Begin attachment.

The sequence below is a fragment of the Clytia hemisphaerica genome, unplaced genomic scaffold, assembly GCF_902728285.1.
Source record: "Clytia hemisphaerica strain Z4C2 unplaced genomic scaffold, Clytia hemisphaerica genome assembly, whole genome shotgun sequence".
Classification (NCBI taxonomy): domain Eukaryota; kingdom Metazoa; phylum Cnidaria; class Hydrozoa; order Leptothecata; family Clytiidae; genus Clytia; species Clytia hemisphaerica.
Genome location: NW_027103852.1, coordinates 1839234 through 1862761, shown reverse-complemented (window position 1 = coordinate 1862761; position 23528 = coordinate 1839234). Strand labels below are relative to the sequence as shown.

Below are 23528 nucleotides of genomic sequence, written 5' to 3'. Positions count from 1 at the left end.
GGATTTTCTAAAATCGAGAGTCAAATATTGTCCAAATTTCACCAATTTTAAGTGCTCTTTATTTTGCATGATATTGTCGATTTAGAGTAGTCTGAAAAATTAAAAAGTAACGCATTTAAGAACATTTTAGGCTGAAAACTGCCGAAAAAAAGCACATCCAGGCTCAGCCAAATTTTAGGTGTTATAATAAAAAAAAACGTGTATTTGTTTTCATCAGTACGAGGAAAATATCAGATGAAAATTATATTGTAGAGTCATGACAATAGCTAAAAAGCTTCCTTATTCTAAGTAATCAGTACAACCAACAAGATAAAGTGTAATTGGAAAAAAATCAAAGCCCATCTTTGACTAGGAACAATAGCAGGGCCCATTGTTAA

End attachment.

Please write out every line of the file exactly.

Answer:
The sequence below is a fragment of the Clytia hemisphaerica genome, unplaced genomic scaffold, assembly GCF_902728285.1.
Source record: "Clytia hemisphaerica strain Z4C2 unplaced genomic scaffold, Clytia hemisphaerica genome assembly, whole genome shotgun sequence".
Classification (NCBI taxonomy): domain Eukaryota; kingdom Metazoa; phylum Cnidaria; class Hydrozoa; order Leptothecata; family Clytiidae; genus Clytia; species Clytia hemisphaerica.
Genome location: NW_027103852.1, coordinates 1839234 through 1862761, shown reverse-complemented (window position 1 = coordinate 1862761; position 23528 = coordinate 1839234). Strand labels below are relative to the sequence as shown.

Below are 23528 nucleotides of genomic sequence, written 5' to 3'. Positions count from 1 at the left end.
GGATTTTCTAAAATCGAGAGTCAAATATTGTCCAAATTTCACCAATTTTAAGTGCTCTTTATTTTGCATGATATTGTCGATTTAGAGTAGTCTGAAAAATTAAAAAGTAACGCATTTAAGAACATTTTAGGCTGAAAACTGCCGAAAAAAAGCACATCCAGGCTCAGCCAAATTTTAGGTGTTATAATAAAAAAAAACGTGTATTTGTTTTCATCAGTACGAGGAAAATATCAGATGAAAATTATATTGTAGAGTCATGACAATAGCTAAAAAGCTTCCTTATTCTAAGTAATCAGTACAACCAACAAGATAAAGTGTAATTGGAAAAAAATCAAAGCCCATCTTTGACTAGGAACAATAGCAGGGCCCATTGTTAA